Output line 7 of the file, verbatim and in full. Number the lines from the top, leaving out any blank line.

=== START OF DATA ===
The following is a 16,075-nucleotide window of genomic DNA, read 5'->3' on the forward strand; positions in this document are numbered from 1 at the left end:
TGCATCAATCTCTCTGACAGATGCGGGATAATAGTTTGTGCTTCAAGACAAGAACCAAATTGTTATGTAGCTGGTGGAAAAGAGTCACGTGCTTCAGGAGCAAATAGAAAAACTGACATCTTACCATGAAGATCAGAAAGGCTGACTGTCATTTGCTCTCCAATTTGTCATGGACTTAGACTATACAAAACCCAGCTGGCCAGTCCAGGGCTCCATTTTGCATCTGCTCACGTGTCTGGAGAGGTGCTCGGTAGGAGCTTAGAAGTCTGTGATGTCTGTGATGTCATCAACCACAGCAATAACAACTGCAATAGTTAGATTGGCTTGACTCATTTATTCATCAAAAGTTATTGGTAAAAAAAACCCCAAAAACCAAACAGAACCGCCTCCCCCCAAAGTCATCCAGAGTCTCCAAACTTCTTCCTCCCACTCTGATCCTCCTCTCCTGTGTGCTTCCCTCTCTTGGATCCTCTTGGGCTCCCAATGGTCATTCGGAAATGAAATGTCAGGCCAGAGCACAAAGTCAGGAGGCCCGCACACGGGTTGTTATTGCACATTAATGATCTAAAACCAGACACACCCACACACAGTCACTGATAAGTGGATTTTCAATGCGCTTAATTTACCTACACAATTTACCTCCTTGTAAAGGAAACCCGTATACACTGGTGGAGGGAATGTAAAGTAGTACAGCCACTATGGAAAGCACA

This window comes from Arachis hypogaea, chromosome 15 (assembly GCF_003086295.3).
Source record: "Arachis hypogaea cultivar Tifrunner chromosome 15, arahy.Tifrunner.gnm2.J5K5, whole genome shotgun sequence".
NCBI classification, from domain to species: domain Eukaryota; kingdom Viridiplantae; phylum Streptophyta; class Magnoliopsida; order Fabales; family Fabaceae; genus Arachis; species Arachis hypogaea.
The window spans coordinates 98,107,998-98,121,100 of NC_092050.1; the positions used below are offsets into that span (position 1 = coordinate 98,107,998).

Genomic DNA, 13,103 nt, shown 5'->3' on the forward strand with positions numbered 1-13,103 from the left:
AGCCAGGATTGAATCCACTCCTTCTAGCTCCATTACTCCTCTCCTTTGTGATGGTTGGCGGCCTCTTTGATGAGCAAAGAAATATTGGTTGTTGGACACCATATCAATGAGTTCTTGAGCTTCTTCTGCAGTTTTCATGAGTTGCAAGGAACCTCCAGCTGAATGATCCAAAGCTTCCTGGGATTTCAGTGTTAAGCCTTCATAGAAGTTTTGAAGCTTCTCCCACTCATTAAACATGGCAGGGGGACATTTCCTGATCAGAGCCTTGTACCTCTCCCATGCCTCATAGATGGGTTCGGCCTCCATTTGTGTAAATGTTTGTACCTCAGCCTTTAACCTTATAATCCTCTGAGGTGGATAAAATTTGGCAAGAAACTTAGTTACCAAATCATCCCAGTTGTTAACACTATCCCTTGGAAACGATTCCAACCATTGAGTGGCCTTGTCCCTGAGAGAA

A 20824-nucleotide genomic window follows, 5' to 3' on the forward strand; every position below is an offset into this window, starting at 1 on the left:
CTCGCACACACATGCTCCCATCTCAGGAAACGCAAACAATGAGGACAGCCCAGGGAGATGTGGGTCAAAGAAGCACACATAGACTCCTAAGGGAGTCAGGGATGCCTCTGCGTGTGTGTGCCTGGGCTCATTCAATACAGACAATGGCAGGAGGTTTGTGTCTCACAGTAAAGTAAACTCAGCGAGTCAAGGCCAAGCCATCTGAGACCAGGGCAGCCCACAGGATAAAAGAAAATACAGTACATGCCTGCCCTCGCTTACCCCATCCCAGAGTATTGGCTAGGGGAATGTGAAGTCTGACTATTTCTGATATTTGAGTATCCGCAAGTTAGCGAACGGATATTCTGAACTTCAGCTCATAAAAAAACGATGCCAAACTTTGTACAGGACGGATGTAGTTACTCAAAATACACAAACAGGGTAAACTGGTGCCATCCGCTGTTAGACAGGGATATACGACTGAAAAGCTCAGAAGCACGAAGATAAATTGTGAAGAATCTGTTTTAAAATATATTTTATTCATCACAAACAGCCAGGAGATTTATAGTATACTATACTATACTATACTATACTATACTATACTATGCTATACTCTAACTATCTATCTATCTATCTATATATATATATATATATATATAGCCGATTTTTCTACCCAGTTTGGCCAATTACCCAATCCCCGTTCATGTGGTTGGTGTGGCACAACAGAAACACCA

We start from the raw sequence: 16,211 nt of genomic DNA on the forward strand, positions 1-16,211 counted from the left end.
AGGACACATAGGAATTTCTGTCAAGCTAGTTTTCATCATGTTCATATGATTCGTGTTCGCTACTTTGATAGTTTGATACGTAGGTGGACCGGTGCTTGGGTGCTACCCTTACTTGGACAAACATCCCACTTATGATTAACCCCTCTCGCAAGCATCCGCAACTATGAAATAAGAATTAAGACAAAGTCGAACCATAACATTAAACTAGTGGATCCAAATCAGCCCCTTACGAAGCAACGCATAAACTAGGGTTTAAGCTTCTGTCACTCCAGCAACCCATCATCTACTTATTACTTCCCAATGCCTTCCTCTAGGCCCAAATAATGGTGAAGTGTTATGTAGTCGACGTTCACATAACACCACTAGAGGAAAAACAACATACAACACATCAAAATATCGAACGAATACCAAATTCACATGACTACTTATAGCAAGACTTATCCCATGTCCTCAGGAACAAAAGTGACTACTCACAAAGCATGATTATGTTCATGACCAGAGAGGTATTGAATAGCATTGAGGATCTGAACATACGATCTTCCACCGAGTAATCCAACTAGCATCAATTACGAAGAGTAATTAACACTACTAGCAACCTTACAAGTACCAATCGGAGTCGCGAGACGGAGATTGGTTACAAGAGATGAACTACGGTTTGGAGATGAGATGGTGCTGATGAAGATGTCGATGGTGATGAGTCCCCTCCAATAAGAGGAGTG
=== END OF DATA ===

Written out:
Genomic DNA, 13,103 nt, shown 5'->3' on the forward strand with positions numbered 1-13,103 from the left: